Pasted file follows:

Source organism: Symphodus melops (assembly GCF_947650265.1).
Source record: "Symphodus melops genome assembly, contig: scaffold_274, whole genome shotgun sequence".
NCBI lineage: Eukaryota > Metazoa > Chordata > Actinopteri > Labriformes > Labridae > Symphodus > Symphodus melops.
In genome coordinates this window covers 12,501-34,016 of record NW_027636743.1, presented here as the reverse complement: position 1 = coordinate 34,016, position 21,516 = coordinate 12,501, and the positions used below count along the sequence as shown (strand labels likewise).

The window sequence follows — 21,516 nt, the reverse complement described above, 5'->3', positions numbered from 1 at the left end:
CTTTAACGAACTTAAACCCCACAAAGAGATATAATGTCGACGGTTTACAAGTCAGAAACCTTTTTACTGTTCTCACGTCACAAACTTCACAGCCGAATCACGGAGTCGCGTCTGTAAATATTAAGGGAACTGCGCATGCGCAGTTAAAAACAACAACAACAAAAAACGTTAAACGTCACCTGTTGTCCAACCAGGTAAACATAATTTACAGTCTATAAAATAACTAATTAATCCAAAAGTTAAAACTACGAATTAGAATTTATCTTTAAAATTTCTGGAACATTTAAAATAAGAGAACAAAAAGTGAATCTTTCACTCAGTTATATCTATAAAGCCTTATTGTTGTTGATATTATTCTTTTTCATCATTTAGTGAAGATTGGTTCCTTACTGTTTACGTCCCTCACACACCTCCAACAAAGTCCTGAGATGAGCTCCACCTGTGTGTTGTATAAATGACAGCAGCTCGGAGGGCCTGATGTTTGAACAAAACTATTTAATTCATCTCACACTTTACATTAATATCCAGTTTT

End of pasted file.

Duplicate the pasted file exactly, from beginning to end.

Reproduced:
Source organism: Symphodus melops (assembly GCF_947650265.1).
Source record: "Symphodus melops genome assembly, contig: scaffold_274, whole genome shotgun sequence".
NCBI lineage: Eukaryota > Metazoa > Chordata > Actinopteri > Labriformes > Labridae > Symphodus > Symphodus melops.
In genome coordinates this window covers 12,501-34,016 of record NW_027636743.1, presented here as the reverse complement: position 1 = coordinate 34,016, position 21,516 = coordinate 12,501, and the positions used below count along the sequence as shown (strand labels likewise).

The window sequence follows — 21,516 nt, the reverse complement described above, 5'->3', positions numbered from 1 at the left end:
CTTTAACGAACTTAAACCCCACAAAGAGATATAATGTCGACGGTTTACAAGTCAGAAACCTTTTTACTGTTCTCACGTCACAAACTTCACAGCCGAATCACGGAGTCGCGTCTGTAAATATTAAGGGAACTGCGCATGCGCAGTTAAAAACAACAACAACAAAAAACGTTAAACGTCACCTGTTGTCCAACCAGGTAAACATAATTTACAGTCTATAAAATAACTAATTAATCCAAAAGTTAAAACTACGAATTAGAATTTATCTTTAAAATTTCTGGAACATTTAAAATAAGAGAACAAAAAGTGAATCTTTCACTCAGTTATATCTATAAAGCCTTATTGTTGTTGATATTATTCTTTTTCATCATTTAGTGAAGATTGGTTCCTTACTGTTTACGTCCCTCACACACCTCCAACAAAGTCCTGAGATGAGCTCCACCTGTGTGTTGTATAAATGACAGCAGCTCGGAGGGCCTGATGTTTGAACAAAACTATTTAATTCATCTCACACTTTACATTAATATCCAGTTTT